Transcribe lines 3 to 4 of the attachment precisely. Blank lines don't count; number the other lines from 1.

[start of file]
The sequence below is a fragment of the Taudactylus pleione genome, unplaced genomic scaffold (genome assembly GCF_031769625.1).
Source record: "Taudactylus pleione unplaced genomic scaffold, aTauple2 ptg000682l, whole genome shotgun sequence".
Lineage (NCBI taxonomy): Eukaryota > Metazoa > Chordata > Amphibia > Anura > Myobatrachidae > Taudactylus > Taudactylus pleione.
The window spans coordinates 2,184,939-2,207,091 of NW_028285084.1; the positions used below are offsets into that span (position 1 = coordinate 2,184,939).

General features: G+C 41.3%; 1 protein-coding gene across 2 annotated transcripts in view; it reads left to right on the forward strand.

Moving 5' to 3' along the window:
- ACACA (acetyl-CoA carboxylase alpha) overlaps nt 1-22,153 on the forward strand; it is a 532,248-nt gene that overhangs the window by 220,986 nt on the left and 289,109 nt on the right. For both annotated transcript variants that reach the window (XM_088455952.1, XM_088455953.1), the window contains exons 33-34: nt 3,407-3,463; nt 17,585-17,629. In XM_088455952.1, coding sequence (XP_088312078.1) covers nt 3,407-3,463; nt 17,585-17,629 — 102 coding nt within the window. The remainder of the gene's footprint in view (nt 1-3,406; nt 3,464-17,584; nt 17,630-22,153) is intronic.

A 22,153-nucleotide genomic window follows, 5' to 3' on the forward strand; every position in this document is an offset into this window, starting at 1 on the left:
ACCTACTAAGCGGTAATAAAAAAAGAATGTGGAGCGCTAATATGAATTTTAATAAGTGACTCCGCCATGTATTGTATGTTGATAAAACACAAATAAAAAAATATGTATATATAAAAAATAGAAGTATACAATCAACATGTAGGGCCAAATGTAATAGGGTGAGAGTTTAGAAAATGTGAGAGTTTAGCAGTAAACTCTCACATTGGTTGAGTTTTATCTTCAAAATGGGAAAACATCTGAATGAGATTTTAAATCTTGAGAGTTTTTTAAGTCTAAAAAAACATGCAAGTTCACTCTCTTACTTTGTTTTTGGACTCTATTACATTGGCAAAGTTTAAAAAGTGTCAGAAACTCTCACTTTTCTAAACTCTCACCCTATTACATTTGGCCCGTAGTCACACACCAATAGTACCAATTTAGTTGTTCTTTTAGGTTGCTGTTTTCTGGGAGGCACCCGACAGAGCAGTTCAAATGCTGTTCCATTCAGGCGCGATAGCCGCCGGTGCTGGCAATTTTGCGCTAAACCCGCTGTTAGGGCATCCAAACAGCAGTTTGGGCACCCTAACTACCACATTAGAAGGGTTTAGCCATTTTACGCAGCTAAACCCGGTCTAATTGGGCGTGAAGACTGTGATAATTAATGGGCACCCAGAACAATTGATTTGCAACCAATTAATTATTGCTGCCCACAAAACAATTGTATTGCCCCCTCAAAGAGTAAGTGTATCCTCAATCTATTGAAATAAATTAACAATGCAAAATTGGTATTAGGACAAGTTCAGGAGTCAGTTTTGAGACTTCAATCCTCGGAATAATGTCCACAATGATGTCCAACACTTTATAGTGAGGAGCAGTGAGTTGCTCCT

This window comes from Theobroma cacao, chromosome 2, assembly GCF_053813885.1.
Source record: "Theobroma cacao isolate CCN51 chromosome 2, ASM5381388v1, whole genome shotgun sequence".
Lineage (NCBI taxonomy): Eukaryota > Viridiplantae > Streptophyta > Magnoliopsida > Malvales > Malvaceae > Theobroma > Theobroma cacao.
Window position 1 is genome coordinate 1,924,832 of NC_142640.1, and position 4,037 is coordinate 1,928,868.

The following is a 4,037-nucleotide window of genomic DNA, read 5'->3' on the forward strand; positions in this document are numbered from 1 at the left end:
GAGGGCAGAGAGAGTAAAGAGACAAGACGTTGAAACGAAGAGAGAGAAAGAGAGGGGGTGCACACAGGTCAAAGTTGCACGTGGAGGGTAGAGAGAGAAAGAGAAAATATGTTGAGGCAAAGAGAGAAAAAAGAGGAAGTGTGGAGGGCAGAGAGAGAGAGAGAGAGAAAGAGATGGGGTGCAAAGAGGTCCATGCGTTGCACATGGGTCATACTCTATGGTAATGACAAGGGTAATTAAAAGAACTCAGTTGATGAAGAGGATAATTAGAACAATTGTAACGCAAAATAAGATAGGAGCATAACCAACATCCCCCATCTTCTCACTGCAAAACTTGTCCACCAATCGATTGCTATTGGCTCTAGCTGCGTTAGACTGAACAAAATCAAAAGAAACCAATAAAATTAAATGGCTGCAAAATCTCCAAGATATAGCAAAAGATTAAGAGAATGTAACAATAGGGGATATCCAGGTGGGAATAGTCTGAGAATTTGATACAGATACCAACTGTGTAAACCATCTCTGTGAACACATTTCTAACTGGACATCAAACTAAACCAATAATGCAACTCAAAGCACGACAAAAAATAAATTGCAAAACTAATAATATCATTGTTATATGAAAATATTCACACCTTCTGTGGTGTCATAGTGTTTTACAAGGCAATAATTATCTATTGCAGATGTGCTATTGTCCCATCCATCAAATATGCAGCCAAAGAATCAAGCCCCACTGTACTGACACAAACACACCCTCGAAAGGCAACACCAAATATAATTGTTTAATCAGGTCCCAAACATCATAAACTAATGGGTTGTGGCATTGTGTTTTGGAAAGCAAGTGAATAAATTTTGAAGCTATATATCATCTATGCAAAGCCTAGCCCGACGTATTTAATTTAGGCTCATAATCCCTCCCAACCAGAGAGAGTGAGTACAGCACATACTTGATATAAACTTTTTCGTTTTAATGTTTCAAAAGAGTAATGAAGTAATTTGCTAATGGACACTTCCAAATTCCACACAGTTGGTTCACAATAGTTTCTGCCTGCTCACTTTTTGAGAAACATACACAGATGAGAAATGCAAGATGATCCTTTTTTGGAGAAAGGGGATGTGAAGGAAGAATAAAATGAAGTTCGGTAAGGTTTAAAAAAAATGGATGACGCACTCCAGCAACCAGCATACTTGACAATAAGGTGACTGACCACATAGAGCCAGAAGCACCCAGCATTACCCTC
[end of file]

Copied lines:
Lineage (NCBI taxonomy): Eukaryota > Metazoa > Chordata > Amphibia > Anura > Myobatrachidae > Taudactylus > Taudactylus pleione.
The window spans coordinates 2,184,939-2,207,091 of NW_028285084.1; the positions used below are offsets into that span (position 1 = coordinate 2,184,939).